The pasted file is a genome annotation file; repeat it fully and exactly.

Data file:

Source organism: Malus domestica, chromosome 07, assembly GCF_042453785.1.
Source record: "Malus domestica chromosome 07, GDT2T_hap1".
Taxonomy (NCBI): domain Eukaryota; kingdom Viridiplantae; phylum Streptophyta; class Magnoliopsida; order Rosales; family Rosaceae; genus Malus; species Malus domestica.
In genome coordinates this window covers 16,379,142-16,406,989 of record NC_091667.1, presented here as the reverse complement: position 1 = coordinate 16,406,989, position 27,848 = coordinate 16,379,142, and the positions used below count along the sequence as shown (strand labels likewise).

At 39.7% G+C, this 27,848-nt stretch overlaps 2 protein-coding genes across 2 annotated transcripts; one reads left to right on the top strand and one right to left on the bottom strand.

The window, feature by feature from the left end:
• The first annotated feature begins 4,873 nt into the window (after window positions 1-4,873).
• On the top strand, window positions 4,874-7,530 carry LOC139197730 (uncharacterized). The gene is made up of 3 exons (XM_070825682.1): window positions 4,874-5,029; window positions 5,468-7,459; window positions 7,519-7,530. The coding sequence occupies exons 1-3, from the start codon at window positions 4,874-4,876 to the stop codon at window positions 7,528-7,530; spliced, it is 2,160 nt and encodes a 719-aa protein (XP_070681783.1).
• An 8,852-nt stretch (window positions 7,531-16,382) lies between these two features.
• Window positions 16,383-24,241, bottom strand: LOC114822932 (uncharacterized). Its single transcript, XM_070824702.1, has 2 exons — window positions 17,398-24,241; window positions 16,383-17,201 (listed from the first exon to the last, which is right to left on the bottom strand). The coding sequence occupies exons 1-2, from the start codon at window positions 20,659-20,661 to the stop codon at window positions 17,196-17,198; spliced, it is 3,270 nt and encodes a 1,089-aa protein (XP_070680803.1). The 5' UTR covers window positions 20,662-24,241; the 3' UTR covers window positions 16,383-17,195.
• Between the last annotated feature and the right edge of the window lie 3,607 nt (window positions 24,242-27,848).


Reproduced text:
Source organism: Malus domestica, chromosome 07, assembly GCF_042453785.1.
Source record: "Malus domestica chromosome 07, GDT2T_hap1".
Taxonomy (NCBI): domain Eukaryota; kingdom Viridiplantae; phylum Streptophyta; class Magnoliopsida; order Rosales; family Rosaceae; genus Malus; species Malus domestica.
In genome coordinates this window covers 16,379,142-16,406,989 of record NC_091667.1, presented here as the reverse complement: position 1 = coordinate 16,406,989, position 27,848 = coordinate 16,379,142, and the positions used below count along the sequence as shown (strand labels likewise).

At 39.7% G+C, this 27,848-nt stretch overlaps 2 protein-coding genes across 2 annotated transcripts; one reads left to right on the top strand and one right to left on the bottom strand.

The window, feature by feature from the left end:
• The first annotated feature begins 4,873 nt into the window (after window positions 1-4,873).
• On the top strand, window positions 4,874-7,530 carry LOC139197730 (uncharacterized). The gene is made up of 3 exons (XM_070825682.1): window positions 4,874-5,029; window positions 5,468-7,459; window positions 7,519-7,530. The coding sequence occupies exons 1-3, from the start codon at window positions 4,874-4,876 to the stop codon at window positions 7,528-7,530; spliced, it is 2,160 nt and encodes a 719-aa protein (XP_070681783.1).
• An 8,852-nt stretch (window positions 7,531-16,382) lies between these two features.
• Window positions 16,383-24,241, bottom strand: LOC114822932 (uncharacterized). Its single transcript, XM_070824702.1, has 2 exons — window positions 17,398-24,241; window positions 16,383-17,201 (listed from the first exon to the last, which is right to left on the bottom strand). The coding sequence occupies exons 1-2, from the start codon at window positions 20,659-20,661 to the stop codon at window positions 17,196-17,198; spliced, it is 3,270 nt and encodes a 1,089-aa protein (XP_070680803.1). The 5' UTR covers window positions 20,662-24,241; the 3' UTR covers window positions 16,383-17,195.
• Between the last annotated feature and the right edge of the window lie 3,607 nt (window positions 24,242-27,848).